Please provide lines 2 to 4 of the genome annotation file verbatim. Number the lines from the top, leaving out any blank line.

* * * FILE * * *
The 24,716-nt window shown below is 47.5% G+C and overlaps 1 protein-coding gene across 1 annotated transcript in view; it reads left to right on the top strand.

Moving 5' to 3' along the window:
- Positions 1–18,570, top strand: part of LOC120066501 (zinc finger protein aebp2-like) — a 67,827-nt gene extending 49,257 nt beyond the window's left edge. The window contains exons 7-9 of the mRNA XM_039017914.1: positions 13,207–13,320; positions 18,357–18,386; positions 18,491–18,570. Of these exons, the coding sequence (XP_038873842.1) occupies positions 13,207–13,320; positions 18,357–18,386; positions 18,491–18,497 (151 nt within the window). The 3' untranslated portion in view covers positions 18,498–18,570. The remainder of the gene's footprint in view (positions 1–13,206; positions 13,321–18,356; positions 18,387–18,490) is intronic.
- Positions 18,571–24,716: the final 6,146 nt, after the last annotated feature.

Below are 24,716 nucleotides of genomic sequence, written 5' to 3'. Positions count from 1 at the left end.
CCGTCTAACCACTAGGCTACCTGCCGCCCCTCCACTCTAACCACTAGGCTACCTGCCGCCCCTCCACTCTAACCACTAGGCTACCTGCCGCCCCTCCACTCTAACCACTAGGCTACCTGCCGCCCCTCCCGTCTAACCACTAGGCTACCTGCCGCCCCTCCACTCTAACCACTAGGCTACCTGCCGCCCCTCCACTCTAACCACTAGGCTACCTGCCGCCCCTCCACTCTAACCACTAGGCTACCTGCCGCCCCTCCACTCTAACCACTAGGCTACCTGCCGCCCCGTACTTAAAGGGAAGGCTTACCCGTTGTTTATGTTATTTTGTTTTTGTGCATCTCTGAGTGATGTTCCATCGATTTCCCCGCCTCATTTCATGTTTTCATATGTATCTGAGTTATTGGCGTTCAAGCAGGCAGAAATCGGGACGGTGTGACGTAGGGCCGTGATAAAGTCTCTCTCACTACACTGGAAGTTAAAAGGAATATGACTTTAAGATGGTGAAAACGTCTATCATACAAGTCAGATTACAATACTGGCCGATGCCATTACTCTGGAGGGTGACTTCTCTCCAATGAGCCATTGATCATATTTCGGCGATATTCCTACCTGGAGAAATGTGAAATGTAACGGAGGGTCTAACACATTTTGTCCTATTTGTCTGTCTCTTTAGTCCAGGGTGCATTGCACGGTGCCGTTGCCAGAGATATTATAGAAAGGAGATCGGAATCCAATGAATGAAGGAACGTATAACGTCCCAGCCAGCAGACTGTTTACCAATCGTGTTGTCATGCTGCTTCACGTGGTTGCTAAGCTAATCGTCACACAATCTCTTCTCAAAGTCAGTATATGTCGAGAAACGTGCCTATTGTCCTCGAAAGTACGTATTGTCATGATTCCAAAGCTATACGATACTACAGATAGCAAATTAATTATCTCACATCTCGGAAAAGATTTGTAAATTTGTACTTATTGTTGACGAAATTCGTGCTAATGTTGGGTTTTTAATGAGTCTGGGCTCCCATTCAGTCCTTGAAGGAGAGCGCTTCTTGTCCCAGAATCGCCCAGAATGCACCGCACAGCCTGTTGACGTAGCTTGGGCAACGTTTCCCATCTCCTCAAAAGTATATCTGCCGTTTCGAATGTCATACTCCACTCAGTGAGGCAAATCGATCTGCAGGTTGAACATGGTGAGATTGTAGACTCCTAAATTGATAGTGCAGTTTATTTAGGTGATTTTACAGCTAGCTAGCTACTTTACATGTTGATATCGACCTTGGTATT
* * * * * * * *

Moving 5' to 3' along the window:
- Positions 1–18,570, top strand: part of LOC120066501 (zinc finger protein aebp2-like) — a 67,827-nt gene extending 49,257 nt beyond the window's left edge. The window contains exons 7-9 of the mRNA XM_039017914.1: positions 13,207–13,320; positions 18,357–18,386; positions 18,491–18,570. Of these exons, the coding sequence (XP_038873842.1) occupies positions 13,207–13,320; positions 18,357–18,386; positions 18,491–18,497 (151 nt within the window). The 3' untranslated portion in view covers positions 18,498–18,570. The remainder of the gene's footprint in view (positions 1–13,206; positions 13,321–18,356; positions 18,387–18,490) is intronic.
- Positions 18,571–24,716: the final 6,146 nt, after the last annotated feature.